Soft landing? Or the softest landing?
Investors seem to be banking on the economy continuing to slow, but not too much. And that the Federal Reserve's interest rate hiking pause is now a full stop. What if the market is wrong?
Fans of Stephen Colbert’s old Comedy Central show (before he took over for David Letterman at CBS) should recognize the joke in my headline. Colbert’s fictional uber-conservative talk show host persona used to make light of former President George W. Bush by asking his audience — in the interest of “truthiness” — if GWB was a great president or the greatest president. I kind of feel that investors are playing a similar game with their hopes about the economy. Are we headed for a soft landing or the softest landing?
The latest jobs numbers, coupled with expectations that the Federal Reserve is done raising interest rates, have led to another big rally on Wall Street Friday. Stocks have gained every day this week. The hope is that the Fed is going to defeat inflation without causing a major pullback in the economy. But these so-called soft landings are elusive. Some would argue that they’re a total fiction, kind of like the economic version of Bigfoot or the Loch Ness Monster.
Jon Maier, chief investment officer at Global X ETFs, told me this morning that the market may be underestimating the possibility of more rate hikes from the Fed. Inflation could pick up again. And Fed chair Jerome Powell made it clear during Wednesday’s press conference that the central bank is not thinking about cutting rates just yet.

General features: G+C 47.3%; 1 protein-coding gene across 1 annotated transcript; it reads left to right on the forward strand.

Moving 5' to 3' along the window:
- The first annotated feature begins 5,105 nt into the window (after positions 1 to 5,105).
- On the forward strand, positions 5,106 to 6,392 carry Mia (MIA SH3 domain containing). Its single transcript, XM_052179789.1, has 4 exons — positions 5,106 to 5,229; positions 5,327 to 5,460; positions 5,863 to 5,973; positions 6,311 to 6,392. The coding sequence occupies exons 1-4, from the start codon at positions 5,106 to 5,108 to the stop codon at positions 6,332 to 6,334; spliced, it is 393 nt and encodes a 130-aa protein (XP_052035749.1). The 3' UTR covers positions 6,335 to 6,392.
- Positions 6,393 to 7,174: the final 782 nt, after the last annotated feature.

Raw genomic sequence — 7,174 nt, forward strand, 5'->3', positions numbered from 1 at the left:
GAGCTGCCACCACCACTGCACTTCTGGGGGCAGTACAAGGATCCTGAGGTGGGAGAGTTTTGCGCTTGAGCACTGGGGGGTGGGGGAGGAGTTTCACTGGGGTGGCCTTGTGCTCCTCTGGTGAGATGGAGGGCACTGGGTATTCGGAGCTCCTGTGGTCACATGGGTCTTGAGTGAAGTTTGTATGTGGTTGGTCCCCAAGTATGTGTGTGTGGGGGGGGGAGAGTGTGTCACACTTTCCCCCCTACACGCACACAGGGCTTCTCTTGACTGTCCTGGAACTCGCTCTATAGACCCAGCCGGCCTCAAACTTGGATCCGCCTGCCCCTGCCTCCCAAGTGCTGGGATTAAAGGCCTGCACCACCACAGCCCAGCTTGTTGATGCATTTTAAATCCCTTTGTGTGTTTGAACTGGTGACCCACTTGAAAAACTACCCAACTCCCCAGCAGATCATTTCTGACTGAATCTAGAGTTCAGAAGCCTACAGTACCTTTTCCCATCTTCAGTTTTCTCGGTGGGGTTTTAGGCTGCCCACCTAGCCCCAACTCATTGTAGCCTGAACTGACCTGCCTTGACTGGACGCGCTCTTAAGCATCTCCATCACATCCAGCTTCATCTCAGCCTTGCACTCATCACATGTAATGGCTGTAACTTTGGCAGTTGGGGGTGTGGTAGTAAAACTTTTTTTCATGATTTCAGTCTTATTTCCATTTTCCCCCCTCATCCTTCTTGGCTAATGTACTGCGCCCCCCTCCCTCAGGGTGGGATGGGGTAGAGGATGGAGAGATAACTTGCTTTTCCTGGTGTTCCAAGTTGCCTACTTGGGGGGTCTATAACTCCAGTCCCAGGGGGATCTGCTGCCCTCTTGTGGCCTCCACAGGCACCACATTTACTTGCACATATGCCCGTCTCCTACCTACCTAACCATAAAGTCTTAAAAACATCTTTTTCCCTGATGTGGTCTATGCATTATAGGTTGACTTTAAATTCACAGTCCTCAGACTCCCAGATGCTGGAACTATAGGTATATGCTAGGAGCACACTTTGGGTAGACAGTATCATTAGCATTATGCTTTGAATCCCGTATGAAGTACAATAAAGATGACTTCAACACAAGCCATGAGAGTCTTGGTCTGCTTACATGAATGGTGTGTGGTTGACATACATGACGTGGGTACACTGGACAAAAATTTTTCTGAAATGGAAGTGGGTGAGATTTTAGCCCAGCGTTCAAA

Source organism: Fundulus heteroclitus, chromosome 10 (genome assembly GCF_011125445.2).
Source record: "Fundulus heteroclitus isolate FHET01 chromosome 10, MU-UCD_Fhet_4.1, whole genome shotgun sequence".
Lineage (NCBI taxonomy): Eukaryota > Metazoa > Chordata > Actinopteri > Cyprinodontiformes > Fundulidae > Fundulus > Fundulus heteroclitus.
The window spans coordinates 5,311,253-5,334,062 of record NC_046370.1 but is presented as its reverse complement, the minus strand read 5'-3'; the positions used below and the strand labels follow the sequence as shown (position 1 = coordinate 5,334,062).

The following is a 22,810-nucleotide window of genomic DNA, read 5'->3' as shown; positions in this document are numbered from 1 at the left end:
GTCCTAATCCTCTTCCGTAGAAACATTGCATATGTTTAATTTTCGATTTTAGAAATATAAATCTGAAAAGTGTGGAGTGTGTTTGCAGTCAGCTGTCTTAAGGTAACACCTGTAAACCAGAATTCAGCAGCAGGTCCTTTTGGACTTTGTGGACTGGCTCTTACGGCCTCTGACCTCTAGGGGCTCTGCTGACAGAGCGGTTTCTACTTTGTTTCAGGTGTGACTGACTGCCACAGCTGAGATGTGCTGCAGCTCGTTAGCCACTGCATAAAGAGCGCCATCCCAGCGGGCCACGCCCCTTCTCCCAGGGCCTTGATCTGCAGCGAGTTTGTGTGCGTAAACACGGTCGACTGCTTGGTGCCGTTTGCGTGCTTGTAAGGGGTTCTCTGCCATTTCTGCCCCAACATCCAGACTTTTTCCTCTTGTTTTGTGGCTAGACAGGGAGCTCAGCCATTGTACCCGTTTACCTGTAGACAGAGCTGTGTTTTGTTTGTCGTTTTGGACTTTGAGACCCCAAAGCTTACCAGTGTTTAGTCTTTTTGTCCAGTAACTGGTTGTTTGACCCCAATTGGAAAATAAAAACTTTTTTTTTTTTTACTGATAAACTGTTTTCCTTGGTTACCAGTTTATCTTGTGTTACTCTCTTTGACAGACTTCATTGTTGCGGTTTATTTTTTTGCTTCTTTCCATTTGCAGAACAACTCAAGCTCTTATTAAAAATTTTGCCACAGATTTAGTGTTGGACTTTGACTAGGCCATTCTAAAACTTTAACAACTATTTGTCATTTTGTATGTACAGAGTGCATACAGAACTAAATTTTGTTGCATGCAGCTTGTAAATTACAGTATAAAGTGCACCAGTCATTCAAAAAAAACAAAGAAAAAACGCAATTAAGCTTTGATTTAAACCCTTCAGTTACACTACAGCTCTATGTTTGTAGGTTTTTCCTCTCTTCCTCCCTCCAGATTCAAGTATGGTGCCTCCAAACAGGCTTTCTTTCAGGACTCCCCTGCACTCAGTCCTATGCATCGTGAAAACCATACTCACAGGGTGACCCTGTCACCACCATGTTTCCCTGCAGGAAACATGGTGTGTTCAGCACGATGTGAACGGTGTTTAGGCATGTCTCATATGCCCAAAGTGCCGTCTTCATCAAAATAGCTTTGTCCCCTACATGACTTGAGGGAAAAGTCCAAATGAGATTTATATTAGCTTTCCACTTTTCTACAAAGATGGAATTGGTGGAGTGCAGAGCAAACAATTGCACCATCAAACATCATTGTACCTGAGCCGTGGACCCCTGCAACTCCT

But Maier also noted that the downside risks to the economy could be bigger than investors are expecting. The resumption of student loan payments following a lengthy moratorium could put a damper on holiday spending. The housing market may show more signs of strain now that mortgage rates have spiked to near 8%, a more than two-decade high. And the threat of a government shutdown hasn’t gone away either. That could hurt GDP in Q4 as well.
So “bad news” for the economy may not necessarily be “good news” for the market.
Stephen J. Rich, chairman & CEO of Mutual of America Capital Management, said in a report Friday that due to the expectation that “rates will be higher for longer during 2024, a soft landing that avoids a recession and continues to support the wage and employment gains that the middle class has made is becoming less likely.”
In other words, don’t rule out a 2024 recession just yet.
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